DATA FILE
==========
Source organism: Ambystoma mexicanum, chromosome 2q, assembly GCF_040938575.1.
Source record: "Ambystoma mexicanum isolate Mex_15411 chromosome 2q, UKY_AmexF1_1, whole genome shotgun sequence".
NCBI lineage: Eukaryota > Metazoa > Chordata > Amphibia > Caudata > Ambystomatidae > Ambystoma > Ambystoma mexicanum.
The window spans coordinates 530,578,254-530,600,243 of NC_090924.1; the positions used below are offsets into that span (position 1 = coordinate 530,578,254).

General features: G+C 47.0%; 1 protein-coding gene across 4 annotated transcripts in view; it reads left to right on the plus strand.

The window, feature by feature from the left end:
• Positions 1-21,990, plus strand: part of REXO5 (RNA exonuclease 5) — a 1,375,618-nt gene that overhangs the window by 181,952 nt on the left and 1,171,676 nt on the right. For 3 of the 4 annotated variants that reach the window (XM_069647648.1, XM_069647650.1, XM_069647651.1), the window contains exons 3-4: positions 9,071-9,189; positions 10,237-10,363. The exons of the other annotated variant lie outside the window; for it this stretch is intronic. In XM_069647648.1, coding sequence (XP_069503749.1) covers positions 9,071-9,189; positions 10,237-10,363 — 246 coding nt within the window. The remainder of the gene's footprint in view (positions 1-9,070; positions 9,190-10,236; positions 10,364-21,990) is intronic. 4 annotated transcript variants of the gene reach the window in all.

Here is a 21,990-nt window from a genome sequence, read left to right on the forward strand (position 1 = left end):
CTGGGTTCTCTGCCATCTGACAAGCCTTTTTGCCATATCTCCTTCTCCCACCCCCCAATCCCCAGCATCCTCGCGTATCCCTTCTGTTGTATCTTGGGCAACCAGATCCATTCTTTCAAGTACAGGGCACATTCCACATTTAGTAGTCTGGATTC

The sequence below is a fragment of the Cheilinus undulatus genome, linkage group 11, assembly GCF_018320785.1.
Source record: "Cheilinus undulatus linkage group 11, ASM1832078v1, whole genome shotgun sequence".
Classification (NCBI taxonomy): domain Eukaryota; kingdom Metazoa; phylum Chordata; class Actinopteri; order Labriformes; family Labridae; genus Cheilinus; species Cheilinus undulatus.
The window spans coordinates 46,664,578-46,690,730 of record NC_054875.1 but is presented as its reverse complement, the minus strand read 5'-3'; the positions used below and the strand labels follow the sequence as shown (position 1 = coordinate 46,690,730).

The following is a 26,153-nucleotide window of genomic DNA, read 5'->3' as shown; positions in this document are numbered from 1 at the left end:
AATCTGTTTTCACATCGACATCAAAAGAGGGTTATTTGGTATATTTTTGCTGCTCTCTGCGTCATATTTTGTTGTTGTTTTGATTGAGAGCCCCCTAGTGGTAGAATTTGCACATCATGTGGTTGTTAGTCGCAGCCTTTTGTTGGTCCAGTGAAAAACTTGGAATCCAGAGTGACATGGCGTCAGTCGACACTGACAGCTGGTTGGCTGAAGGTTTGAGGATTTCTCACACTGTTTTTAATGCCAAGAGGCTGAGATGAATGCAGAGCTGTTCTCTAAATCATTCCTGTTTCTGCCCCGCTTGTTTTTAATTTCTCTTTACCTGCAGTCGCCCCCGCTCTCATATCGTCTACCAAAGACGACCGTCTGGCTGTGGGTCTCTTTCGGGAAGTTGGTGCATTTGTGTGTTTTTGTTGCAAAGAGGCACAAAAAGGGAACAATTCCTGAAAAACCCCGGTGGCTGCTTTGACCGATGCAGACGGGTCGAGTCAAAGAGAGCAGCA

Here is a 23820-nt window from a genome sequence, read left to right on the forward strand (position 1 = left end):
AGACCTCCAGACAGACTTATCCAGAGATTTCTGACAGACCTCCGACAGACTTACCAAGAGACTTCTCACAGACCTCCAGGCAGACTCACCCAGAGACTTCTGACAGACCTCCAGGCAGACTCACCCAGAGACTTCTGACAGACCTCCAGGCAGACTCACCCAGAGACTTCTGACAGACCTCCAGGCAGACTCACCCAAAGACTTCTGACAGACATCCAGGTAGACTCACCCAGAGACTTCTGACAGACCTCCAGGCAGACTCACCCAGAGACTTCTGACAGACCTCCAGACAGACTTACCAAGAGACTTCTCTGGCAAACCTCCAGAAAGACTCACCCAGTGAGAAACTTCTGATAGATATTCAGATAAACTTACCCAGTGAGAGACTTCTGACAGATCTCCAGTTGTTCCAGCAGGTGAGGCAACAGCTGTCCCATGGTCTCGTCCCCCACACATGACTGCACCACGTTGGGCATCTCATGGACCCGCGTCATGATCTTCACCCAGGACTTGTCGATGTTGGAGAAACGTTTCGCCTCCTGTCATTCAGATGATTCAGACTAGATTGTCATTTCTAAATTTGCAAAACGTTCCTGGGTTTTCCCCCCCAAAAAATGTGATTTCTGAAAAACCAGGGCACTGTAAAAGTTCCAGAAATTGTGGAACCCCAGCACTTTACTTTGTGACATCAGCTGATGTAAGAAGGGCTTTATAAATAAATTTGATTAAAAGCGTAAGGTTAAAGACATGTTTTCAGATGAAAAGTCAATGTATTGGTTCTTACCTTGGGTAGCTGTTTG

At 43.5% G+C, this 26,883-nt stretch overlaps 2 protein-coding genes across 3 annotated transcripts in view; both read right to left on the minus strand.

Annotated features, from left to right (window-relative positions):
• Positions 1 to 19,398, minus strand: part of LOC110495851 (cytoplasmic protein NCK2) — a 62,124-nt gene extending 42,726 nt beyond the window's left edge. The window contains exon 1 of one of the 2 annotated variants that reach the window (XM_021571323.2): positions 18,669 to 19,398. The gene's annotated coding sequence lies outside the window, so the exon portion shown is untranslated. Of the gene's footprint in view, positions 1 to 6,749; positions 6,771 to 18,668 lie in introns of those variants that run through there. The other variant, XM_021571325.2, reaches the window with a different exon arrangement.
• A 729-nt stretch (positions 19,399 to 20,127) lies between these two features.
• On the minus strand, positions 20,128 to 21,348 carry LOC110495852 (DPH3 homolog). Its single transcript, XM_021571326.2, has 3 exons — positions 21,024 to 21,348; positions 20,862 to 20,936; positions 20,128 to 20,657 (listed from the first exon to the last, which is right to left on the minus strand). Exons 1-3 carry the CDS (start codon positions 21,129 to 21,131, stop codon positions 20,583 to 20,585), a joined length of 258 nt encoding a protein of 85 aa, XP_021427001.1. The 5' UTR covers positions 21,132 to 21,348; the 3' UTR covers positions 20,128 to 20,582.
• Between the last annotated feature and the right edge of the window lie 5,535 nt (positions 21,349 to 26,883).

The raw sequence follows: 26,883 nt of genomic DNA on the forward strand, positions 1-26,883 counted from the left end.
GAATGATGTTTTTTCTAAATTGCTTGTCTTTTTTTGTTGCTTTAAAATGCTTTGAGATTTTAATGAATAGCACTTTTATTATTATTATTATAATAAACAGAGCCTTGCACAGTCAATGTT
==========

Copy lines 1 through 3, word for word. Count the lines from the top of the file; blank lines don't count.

Source organism: Ambystoma mexicanum, chromosome 2q, assembly GCF_040938575.1.
Source record: "Ambystoma mexicanum isolate Mex_15411 chromosome 2q, UKY_AmexF1_1, whole genome shotgun sequence".
NCBI lineage: Eukaryota > Metazoa > Chordata > Amphibia > Caudata > Ambystomatidae > Ambystoma > Ambystoma mexicanum.